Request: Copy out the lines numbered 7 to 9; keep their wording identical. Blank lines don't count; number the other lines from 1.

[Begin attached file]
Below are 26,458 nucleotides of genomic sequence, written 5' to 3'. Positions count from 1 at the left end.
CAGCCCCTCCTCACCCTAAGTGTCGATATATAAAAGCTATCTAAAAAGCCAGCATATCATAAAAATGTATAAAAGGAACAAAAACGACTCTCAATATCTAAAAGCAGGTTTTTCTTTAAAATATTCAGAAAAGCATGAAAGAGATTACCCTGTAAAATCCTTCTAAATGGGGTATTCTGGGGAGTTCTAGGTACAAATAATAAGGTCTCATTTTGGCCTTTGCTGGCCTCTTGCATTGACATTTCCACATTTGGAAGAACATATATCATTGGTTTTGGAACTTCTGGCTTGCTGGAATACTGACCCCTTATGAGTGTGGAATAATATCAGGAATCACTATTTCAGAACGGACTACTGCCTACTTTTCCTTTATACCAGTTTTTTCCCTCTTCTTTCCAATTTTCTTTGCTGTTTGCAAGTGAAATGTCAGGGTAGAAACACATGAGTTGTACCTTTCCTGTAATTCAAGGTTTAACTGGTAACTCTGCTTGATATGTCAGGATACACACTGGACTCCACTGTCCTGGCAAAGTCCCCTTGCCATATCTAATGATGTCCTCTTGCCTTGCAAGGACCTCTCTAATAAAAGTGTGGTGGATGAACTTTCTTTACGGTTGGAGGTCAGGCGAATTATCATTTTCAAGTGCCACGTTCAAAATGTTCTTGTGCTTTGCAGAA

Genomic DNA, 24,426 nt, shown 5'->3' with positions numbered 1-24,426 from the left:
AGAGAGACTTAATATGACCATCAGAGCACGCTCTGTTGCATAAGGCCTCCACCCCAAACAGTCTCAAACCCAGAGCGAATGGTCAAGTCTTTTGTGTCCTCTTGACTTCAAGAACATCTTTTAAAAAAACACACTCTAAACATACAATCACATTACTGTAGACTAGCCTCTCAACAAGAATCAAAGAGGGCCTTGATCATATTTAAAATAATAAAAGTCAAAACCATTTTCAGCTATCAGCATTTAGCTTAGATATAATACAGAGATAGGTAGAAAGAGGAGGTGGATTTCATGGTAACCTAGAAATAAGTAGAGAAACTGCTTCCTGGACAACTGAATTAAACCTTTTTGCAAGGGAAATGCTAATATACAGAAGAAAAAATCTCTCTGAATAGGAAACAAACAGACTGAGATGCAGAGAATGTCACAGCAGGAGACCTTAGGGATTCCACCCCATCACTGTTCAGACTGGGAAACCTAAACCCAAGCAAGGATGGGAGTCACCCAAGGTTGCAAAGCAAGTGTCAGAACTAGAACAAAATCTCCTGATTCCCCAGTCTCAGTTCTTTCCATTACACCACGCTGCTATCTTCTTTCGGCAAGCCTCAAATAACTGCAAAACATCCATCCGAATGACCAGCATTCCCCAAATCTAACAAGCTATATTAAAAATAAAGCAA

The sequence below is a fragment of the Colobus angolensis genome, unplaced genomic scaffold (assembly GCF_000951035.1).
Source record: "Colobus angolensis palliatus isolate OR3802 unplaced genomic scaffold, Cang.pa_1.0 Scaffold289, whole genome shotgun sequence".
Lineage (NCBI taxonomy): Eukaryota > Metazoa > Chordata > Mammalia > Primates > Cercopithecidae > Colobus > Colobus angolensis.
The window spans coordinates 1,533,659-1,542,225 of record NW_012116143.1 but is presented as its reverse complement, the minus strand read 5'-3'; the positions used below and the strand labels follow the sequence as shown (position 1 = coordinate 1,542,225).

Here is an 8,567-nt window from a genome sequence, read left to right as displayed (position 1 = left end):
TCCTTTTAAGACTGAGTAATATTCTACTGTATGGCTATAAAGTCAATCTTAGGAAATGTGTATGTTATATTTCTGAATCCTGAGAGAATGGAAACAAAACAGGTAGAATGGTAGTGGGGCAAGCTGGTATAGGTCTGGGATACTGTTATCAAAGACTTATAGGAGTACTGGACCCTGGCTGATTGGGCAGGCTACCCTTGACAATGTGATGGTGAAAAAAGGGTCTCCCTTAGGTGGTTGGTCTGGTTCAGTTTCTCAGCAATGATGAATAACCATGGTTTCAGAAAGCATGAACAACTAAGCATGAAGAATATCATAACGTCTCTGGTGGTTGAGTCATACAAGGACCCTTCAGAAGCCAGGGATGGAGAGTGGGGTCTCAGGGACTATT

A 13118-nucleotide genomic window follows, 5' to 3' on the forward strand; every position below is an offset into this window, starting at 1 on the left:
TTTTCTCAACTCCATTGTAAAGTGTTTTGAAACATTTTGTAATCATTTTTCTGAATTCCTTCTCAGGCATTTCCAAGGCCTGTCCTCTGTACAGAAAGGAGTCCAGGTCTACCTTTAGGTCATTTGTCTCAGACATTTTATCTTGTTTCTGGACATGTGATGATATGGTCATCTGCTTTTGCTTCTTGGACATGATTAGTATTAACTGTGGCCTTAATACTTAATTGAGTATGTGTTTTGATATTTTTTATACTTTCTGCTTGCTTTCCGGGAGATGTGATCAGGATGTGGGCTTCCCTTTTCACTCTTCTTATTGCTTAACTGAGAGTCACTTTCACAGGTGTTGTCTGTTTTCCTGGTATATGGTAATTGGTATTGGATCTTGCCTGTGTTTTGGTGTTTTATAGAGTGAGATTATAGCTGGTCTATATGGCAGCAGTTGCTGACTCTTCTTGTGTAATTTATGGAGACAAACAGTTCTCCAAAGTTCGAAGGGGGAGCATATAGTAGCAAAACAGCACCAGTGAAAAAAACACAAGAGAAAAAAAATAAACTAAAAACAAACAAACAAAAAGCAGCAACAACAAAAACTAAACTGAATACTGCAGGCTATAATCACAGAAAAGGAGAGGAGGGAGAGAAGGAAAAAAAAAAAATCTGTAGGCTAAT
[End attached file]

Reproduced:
Lineage (NCBI taxonomy): Eukaryota > Metazoa > Chordata > Mammalia > Primates > Cercopithecidae > Colobus > Colobus angolensis.
The window spans coordinates 1,533,659-1,542,225 of record NW_012116143.1 but is presented as its reverse complement, the minus strand read 5'-3'; the positions used below and the strand labels follow the sequence as shown (position 1 = coordinate 1,542,225).

Here is an 8,567-nt window from a genome sequence, read left to right as displayed (position 1 = left end):